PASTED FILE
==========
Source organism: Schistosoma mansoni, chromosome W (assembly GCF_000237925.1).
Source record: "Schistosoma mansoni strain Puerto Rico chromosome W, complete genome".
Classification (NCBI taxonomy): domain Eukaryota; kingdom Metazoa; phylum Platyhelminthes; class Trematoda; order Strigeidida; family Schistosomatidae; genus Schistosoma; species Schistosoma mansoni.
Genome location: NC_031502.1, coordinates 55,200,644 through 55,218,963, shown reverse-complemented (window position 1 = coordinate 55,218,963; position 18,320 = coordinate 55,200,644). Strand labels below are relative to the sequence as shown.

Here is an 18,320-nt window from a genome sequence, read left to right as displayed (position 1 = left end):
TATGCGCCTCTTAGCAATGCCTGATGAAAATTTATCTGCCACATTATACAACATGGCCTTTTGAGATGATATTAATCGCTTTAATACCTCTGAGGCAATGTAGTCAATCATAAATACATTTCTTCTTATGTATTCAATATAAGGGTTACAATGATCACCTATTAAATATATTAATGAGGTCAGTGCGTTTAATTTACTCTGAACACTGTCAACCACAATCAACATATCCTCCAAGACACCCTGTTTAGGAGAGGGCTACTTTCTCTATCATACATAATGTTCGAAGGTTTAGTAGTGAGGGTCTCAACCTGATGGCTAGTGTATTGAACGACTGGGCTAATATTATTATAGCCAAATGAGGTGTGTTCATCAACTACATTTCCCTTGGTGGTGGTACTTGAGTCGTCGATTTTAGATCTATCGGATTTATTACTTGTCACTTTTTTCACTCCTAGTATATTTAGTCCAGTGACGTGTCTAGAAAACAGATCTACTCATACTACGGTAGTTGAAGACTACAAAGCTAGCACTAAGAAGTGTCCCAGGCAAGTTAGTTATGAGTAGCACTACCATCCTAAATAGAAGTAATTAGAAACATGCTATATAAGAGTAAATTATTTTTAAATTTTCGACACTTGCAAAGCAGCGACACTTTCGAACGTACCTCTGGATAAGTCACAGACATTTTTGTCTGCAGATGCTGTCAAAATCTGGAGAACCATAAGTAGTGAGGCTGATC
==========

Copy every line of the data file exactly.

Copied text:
Source organism: Schistosoma mansoni, chromosome W (assembly GCF_000237925.1).
Source record: "Schistosoma mansoni strain Puerto Rico chromosome W, complete genome".
Classification (NCBI taxonomy): domain Eukaryota; kingdom Metazoa; phylum Platyhelminthes; class Trematoda; order Strigeidida; family Schistosomatidae; genus Schistosoma; species Schistosoma mansoni.
Genome location: NC_031502.1, coordinates 55,200,644 through 55,218,963, shown reverse-complemented (window position 1 = coordinate 55,218,963; position 18,320 = coordinate 55,200,644). Strand labels below are relative to the sequence as shown.

Here is an 18,320-nt window from a genome sequence, read left to right as displayed (position 1 = left end):
TATGCGCCTCTTAGCAATGCCTGATGAAAATTTATCTGCCACATTATACAACATGGCCTTTTGAGATGATATTAATCGCTTTAATACCTCTGAGGCAATGTAGTCAATCATAAATACATTTCTTCTTATGTATTCAATATAAGGGTTACAATGATCACCTATTAAATATATTAATGAGGTCAGTGCGTTTAATTTACTCTGAACACTGTCAACCACAATCAACATATCCTCCAAGACACCCTGTTTAGGAGAGGGCTACTTTCTCTATCATACATAATGTTCGAAGGTTTAGTAGTGAGGGTCTCAACCTGATGGCTAGTGTATTGAACGACTGGGCTAATATTATTATAGCCAAATGAGGTGTGTTCATCAACTACATTTCCCTTGGTGGTGGTACTTGAGTCGTCGATTTTAGATCTATCGGATTTATTACTTGTCACTTTTTTCACTCCTAGTATATTTAGTCCAGTGACGTGTCTAGAAAACAGATCTACTCATACTACGGTAGTTGAAGACTACAAAGCTAGCACTAAGAAGTGTCCCAGGCAAGTTAGTTATGAGTAGCACTACCATCCTAAATAGAAGTAATTAGAAACATGCTATATAAGAGTAAATTATTTTTAAATTTTCGACACTTGCAAAGCAGCGACACTTTCGAACGTACCTCTGGATAAGTCACAGACATTTTTGTCTGCAGATGCTGTCAAAATCTGGAGAACCATAAGTAGTGAGGCTGATC